Tuesday, November 25, 2014

Retailer Challenges Clorox’s “Club Pack” Policy as Robinson-Patman Violation

             Woodman’s Food Market, Inc. recently filed a lawsuit against The Clorox Company, alleging that Clorox’s policy of no longer selling “large pack” – a.k.a. “club pack” – products outside of the club channel violates the Robinson-Patman Act. 
Alleged Facts 
Woodman’s is a large-format grocery store that competes against Sam’s Club and Costco.  Clorox’s club pack products are cheaper per unit compared to smaller pack products, and Woodman’s had been purchasing the club pack products for years.  In September 2014, Clorox informed Woodman’s that, as of October 1, 2014, it would only sell its club pack products to club stores – i.e. Costco, Sam’s Club, and B.J’s.  Woodman’s describes the competitive consequence of Clorox’s new policy as follows:
As a consequence of this new policy, two of Woodman’s primary competitors, Sam’s Club and Costco, will be able to buy and sell at retail special large packs of Clorox products that Woodman’s will no longer be able to sell giving a significant competitive advantage to these competitors of Woodman’s.  In addition, because the unit price on these large pack items is significantly lower than the unit price charged for small packs of these same products, Sam’s Club and Costco will generally be able to buy and ultimately sell these large pack items at significantly lower unit costs than will be available to Woodman’s and ultimately its retail customers.

Complaint ¶ 36.
Alleged Robinson-Patman Act Violation and Relief Sought
Woodman’s alleges that Clorox’s new policy violates three provisions of the Robinson-Patman Act, 15 U.S.C.A. §§ 13(a), (d), and (e). 
Section 13(a) of the Robinson-Patman Act prohibits selling products of “like grade and quality” at different prices, if the price differences may injure competition.  Woodman’s alleges that Clorox’s new policy violates § 13(a) because Sam’s Club and Costco will be able to purchase Clorox’s products for less per unit than Woodman’s and thus resell the products for less per unit, which will diminish Woodman’s ability to compete on price. 
Sections 13(d) and (e) of the Robinson-Patman Act prohibit a seller from granting advertising and promotional allowances or services to customers unless they are available to all competing customers on proportionally equal terms.[1]  Woodman’s alleges that Clorox’s new policy violates these sections – primarily § 13(e) – because Clorox is now making available a special pack/package size to the club channel that is not available to Woodman’s.
Woodman’s seeks declaratory and injunctive relief that would prevent Clorox from selling its “club packs” only to the club channel and prevent Clorox from providing services and prices to the club channel that are not also proportionally made to Woodman’s.  Woodman’s also filed a preliminary injunction motion at the same time as it filed its complaint, seeking an order from the Court (under §§ 13(d) and (e) of the Robinson-Patman Act) that would require Clorox to continue to sell its “club packs” to Woodman’s during the pendency of the lawsuit. On November 24, 2014, Clorox filed its response to the motion for a preliminary injunction; this response was filed under seal and therefore is not publicly available.  A decision on the preliminary injunction will likely be made in the first quarter of next year.  Among other things, the court will likely address in its decision the likelihood of success of Woodman’s argument that Clorox’s policy restricting the sale of club packs outside the club channel violates §§ 13(d) and (e) of the Robinson-Patman Act.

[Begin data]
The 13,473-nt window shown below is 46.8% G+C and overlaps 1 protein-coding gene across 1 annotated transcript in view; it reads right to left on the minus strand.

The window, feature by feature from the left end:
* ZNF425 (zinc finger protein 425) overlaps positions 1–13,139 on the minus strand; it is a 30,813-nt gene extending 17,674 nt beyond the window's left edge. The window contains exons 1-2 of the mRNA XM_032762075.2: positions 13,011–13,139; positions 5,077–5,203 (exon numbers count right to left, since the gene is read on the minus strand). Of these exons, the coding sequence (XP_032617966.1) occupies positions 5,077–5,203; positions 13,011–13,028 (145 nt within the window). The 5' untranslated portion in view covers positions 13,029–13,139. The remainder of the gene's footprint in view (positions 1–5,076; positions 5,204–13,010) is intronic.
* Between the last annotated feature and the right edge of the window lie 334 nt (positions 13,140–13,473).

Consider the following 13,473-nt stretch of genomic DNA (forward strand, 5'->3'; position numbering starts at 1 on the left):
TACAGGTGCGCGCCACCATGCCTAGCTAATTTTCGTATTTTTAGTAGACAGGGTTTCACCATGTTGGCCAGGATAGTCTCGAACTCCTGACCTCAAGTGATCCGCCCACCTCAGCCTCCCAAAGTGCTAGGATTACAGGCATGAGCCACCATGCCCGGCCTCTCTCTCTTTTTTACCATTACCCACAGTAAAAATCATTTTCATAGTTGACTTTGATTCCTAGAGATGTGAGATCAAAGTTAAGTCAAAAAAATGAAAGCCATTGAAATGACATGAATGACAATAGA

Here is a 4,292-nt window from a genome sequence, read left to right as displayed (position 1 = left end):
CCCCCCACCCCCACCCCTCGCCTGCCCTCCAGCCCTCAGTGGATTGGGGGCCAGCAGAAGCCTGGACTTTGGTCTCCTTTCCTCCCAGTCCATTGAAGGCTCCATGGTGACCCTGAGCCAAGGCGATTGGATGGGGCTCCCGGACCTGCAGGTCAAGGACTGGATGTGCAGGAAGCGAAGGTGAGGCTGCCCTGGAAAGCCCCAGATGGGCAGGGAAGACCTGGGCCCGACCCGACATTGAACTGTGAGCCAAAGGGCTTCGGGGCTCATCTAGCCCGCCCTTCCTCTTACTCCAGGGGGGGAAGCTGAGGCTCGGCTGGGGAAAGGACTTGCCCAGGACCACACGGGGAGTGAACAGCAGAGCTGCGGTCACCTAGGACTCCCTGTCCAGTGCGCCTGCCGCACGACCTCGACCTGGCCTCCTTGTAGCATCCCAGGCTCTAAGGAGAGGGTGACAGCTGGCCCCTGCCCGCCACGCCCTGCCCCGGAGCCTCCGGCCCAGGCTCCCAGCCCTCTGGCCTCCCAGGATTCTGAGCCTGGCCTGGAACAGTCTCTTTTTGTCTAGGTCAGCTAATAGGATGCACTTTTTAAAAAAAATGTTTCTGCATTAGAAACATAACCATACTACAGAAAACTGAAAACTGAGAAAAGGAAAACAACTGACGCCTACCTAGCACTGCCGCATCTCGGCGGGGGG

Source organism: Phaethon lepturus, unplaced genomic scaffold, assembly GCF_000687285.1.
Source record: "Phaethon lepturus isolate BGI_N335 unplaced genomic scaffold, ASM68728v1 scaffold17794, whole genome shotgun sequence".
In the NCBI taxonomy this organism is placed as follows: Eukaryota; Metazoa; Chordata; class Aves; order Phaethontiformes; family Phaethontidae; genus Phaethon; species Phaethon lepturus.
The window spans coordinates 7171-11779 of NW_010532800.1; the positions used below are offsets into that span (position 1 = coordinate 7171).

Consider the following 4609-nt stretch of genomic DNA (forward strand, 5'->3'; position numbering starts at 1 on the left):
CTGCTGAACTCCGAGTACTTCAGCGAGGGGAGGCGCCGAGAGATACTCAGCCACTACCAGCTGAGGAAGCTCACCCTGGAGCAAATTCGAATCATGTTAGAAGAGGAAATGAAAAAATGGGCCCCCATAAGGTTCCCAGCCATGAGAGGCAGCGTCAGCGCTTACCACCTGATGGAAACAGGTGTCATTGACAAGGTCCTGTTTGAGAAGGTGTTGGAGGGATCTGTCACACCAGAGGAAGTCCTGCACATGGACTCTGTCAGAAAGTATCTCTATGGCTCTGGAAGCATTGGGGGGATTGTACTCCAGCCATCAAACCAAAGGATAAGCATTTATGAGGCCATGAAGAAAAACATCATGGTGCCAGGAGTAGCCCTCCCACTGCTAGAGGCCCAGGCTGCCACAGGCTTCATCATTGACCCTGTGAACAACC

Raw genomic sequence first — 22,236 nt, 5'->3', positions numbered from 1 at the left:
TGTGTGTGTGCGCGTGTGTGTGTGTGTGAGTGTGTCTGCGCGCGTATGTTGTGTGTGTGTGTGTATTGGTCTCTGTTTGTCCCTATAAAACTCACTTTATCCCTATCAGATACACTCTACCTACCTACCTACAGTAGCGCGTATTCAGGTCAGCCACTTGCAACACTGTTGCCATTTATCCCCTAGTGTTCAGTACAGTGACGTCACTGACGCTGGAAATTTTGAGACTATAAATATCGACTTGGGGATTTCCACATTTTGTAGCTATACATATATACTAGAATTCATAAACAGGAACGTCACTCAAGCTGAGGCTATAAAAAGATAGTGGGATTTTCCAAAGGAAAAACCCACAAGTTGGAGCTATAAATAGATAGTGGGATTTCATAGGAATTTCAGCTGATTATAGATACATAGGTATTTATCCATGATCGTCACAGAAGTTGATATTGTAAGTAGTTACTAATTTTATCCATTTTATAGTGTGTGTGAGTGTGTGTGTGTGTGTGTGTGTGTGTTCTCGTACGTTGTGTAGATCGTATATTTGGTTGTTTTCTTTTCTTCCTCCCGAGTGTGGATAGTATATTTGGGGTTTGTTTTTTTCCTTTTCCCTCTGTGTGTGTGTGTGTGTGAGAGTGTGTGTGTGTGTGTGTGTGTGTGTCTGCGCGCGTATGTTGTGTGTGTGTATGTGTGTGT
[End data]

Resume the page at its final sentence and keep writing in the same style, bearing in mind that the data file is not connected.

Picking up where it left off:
Implications of the Woodman’s Suit
            Woodman’s suit raises issues of increasing importance to consumer goods manufacturers and retailers:  whether a manufacturer can lawfully treat retailers operating in different channels differently, particularly club stores.  Clorox’s club pack policy was not tied to any performance criteria that would at least arguably enable Woodman’s to make a business decision as to whether it would continue to sell club packs.  Clorox simply informed Woodman’s (allegedly) that Clorox would no longer sell club packs outside of the club channel without giving Woodman’s an option to continue to distribute the packs.  If this is true, Woodman’s suit likely has merit. 
The key to legally managing channels differently is to develop viable performance criteria associated with packages (and trade programs) that allow retailers to make business decisions as to the packs they will distribute (and the trade they will receive).  Clorox’s (alleged) failure to develop such performance criteria could be a fatal flaw in its new club pack policy.
 Industry participants interested in viable performance criteria that avoid the pitfalls associated with Clorox’s new policy should consult with legal counsel.



[1] Section 13(d) applies to payments in connection with transactions involving “commodities”; §13(e) applies to services in connection with a “commodity.”
 

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